Almost two months into his tenure as Viacom’s new permanent president and CEO, Bob Bakish has unveiled his plan to turn around the struggling company: by shifting resources to six “flagship” networks with global revenue potential.
Going forward, Viacom’s highest priorities will be on what Bakish called its “flagship six”: BET, Comedy Central, MTV, Nickelodeon, Nick Jr. and Paramount—which will be rebranded from Spike.
These brands offer “a compelling, valuable and distinct brand promise,” said Bakish, who spoke to investors about the plan this morning during Viacom’s earnings call. Each of them offer global revenue potential in linear TV, digital, off-channel and theatrical.
Additionally, each flagship brand will contribute one or two co-branded films to Paramount’s movie slate each year. That will start with Nickelodeon, which is planning a slate of four films through 2020. First up is Amusement Park, an animated feature with Jennifer Garner and Mila Kunis, which will premiere in Summer 2018, and then debut as a Nickelodeon series the following year.
Spike will rebrand as The Paramount Network early next year, and will serve as “Viacom’s premier general entertainment brand,” said the company in a release.
Bakish stressed that the networks that are not part of the “flagship six”—including TV Land, VH1, Logo and CMT—are still “strong networks” and “will not go away, but they don’t necessarily have global or theatrical potential.”
But because Viacom isn’t increasing its overall network spending, those other networks will lose some of their resources, which will be shifted to the core six. “This is about focusing resources to drive the highest possible performance,” Bakish said. “It’s not a light switch for those to be shutting down.”
The “flagship six” focus is part of Viacom’s new five-point strategic plan to “chart a new course.” The other four points: revitalize and elevate its approach to content and talent, deepen partnerships to drive traditional revenue, make big moves in the digital world and physical world and continue to optimize and energize the organization.
“The reality is we now have a clear path forward,” said Bakish. However, “there are a lot of pieces we have to execute on.”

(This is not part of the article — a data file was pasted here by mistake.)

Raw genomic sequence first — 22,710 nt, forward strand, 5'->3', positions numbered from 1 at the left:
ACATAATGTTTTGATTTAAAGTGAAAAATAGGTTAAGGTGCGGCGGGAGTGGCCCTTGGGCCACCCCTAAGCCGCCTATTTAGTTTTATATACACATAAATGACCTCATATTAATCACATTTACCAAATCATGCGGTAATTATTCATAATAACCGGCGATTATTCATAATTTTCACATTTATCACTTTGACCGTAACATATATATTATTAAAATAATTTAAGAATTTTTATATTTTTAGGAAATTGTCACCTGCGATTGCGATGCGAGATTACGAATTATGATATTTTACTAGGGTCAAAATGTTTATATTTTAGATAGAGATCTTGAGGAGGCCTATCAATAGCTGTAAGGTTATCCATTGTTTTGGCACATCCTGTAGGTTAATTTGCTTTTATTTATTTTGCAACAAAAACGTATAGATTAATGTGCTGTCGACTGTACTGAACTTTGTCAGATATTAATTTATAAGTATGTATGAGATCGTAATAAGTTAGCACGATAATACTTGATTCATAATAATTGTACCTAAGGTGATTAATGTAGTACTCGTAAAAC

Some of Bakish’s changes will be executed later this year: Chris McCarthy, the VH1 and Logo president whom Bakish tapped in October to run MTV as well, is prepping a new MTV slate for the upfront with an eye on Bakish’s new edict.
Under McCarthy, MTV will retreat from its push into scripted programming, which “didn’t really work,” said Bakish. Now there will be “a better balance” of programming, including more reality, as well as live programming. “Scripted is not going to go away, but the balance is going to shift,” Bakish said.
Over the holidays, MTV began airing a two-hour block of Friends, which helped lead the network to strong ratings among its younger audience. However, “it is a bridge strategy. We needed to reset MTV in a variety of ways,” said Bakish, who suggested that programming could shift when McCarthy’s new slate begins to rollout in the fourth quarter.
Viacom’s realignment comes after a year of infighting and uncertainty about the company’s future. For much of last year, Viacom was consumed by a fight between then-CEO Philippe Dauman and founder Sumner Redstone, over the future of the company. The parties finally settled their differences in August, and Dauman agreed to depart as president and CEO of Viacom.
On Dec. 12, parent company National Amusements, which owns 80 percent of the voting shares of both Viacom and CBS, pulled the plug on a potential CBS-Viacom merger, two and a half months after it asked the company companies to consider reuniting.
That same day, the company announced that Bakish, who had been serving as acting president CEO and president since Nov. 15, has been named permanent CEO in light of the CBS-Viacom decision. (Before Bakish, former COO Tom Dooley had been acting president and CEO, but he departed the company in November.)
Now that Bakish has set Viacom’s new course, the real work will begin. Two of the networks in Viacom’s “flagship six” suffered double-digit ad revenue declines last year. Comedy Central was down 13.6 percent, while MTV was down 12.3 percent, according to Standard Media Index.